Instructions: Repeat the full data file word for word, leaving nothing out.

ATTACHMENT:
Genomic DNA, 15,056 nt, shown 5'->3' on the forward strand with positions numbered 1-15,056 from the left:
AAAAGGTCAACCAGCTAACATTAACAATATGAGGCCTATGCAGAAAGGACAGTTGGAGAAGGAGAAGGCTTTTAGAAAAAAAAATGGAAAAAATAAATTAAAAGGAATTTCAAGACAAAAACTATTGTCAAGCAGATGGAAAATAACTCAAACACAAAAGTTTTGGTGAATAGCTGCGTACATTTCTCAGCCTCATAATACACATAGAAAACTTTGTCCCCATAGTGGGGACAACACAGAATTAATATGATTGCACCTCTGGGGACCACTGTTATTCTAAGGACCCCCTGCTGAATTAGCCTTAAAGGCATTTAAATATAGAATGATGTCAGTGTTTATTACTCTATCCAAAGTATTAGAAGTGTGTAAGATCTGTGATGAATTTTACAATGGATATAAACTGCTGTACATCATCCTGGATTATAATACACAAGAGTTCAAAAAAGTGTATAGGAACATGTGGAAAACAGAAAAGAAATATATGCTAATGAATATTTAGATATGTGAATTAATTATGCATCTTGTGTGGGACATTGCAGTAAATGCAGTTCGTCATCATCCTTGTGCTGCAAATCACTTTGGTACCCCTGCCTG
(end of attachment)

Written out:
Genomic DNA, 15,056 nt, shown 5'->3' on the forward strand with positions numbered 1-15,056 from the left:
AAAAGGTCAACCAGCTAACATTAACAATATGAGGCCTATGCAGAAAGGACAGTTGGAGAAGGAGAAGGCTTTTAGAAAAAAAAATGGAAAAAATAAATTAAAAGGAATTTCAAGACAAAAACTATTGTCAAGCAGATGGAAAATAACTCAAACACAAAAGTTTTGGTGAATAGCTGCGTACATTTCTCAGCCTCATAATACACATAGAAAACTTTGTCCCCATAGTGGGGACAACACAGAATTAATATGATTGCACCTCTGGGGACCACTGTTATTCTAAGGACCCCCTGCTGAATTAGCCTTAAAGGCATTTAAATATAGAATGATGTCAGTGTTTATTACTCTATCCAAAGTATTAGAAGTGTGTAAGATCTGTGATGAATTTTACAATGGATATAAACTGCTGTACATCATCCTGGATTATAATACACAAGAGTTCAAAAAAGTGTATAGGAACATGTGGAAAACAGAAAAGAAATATATGCTAATGAATATTTAGATATGTGAATTAATTATGCATCTTGTGTGGGACATTGCAGTAAATGCAGTTCGTCATCATCCTTGTGCTGCAAATCACTTTGGTACCCCTGCCTG